What impact does India and Indian IT industry face in the light of restriction by the US and British economies?
The US and the British economies have so far not imposed any major restrictions so I don’t see any huge impact on the Indian IT industry. There are only some disincentives that they have created. For instance, the US government has increased the H1B visa fee and the UK government has increased minimum wages for temporary visa holders. The Indian IT industry is working towards bringing the attention of the foreign governments towards the fact that Indian IT companies are actually net employment generators as they create direct new jobs in these countries and they are also helping customers (companies from these countries) to become globally competitive.
The IT industry seems to be losing some of its sheen due to global protective measures, automation leading to reduced job opportunities. What is your take on this and what are the new roles/opportunities that are opening up in the IT domain?
IT industry in India continues to do decently well. It is estimated that for the FY 2016-2017, it will grow by around 9% and will create around 150,000 net new jobs. The volume of revenue in absolute terms is growing year after year. Jobs may not be growing linearly but they are not stagnant. Keeping the changes around the world, Industry certainly needs start investing in re-skilling or updating the skills of their workforce. However, today many industries consume technology and they are creating more new jobs. For example, Uber is not an IT company, but is built on a technology platform with a few hundred software engineers. But those are not the only jobs in Uber it has created several hundred jobs for drivers, who have additional qualification/skillset to be able to use computer apps for navigation, billing, etc. So IT industry may not be creating huge amount of jobs directly like in the past, but industry in general is enabling more job creations by using technology.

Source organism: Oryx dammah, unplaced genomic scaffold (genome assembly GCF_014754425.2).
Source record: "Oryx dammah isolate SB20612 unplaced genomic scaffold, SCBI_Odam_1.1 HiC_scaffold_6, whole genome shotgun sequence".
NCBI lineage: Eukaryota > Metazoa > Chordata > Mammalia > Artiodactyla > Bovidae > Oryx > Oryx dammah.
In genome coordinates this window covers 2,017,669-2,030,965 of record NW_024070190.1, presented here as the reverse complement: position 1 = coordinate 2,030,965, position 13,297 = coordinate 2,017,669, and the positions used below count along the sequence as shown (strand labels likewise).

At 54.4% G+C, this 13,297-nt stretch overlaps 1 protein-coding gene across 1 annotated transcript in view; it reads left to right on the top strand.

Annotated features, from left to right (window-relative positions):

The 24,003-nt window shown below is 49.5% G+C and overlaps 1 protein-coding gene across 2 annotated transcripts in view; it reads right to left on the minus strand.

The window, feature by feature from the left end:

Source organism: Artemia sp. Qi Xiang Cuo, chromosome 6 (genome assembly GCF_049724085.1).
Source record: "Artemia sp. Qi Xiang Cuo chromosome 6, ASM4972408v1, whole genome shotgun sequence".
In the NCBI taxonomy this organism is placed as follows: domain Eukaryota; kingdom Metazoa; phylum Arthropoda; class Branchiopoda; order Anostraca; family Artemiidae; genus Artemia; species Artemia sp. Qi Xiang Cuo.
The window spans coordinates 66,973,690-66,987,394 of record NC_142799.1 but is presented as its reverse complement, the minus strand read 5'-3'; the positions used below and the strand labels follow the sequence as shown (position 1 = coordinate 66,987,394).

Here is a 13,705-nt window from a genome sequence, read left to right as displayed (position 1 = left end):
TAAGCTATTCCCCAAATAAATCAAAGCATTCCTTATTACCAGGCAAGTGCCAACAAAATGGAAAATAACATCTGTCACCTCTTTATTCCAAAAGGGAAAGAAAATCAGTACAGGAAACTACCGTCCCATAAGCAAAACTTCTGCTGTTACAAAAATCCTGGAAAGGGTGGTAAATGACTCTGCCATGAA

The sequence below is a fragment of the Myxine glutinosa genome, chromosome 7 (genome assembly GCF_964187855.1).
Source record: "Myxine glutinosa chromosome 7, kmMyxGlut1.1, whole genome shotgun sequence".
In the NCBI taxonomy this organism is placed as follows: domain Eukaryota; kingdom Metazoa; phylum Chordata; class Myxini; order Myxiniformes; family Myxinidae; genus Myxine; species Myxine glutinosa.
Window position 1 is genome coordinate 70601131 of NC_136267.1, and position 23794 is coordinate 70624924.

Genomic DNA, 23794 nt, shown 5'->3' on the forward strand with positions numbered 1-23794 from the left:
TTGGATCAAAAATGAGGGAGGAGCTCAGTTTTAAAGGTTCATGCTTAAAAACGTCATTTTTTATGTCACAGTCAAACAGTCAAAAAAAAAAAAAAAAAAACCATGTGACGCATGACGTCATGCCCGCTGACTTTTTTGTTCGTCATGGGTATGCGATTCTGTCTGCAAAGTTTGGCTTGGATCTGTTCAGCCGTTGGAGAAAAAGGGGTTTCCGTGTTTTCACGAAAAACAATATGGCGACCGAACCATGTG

What will be the focus areas for the IT industry in the days ahead keeping all global factors in consideration?
The IT industry has to focus on re-imagining and re-skilling. They need to look at new service offerings in this digitally connected world. They need to re-skill their workforce and equip them for a changing world and new digital technologies. Indian industry needs to promote innovation and entrepreneurship to ensure that they have a strong play in the new world.
You have been actively involved in growing the start-up ecosystem in the country, please share your views on how startups are changing the game in India?
Technology disruption is the new normal. The velocity of disruption is increasing while its predictability is decreasing. We see new technologies coming up very often. In a rapidly changing world, innovation and entrepreneurship are the key to a successful future. Startups have to be nimble footed and agile which makes them more adaptive towards change. Innovation can be faster in start-ups than in large traditional companies. Start-ups are also huge employment generators today which are a need of the hour for our country. We therefore, need to create more incubators, accelerators, etc. to give them the required boost for further growth. In this direction, along with the mentoring that I have been doing for multiple start-ups and was also instrumental in conceptualizing and creating T-Hub – the largest incubation centre in the country. At T-Hub, we have 150+ companies being incubated. In addition to co-working space, they are supported with mentors, support services in accounting, legal and in fund raising. This gives them the required eco-system and guidance that is necessary for their growth
You have been appointed as the Honorary Consul of Germany for Telangana and Andhra Pradesh. What will this role entail you to do?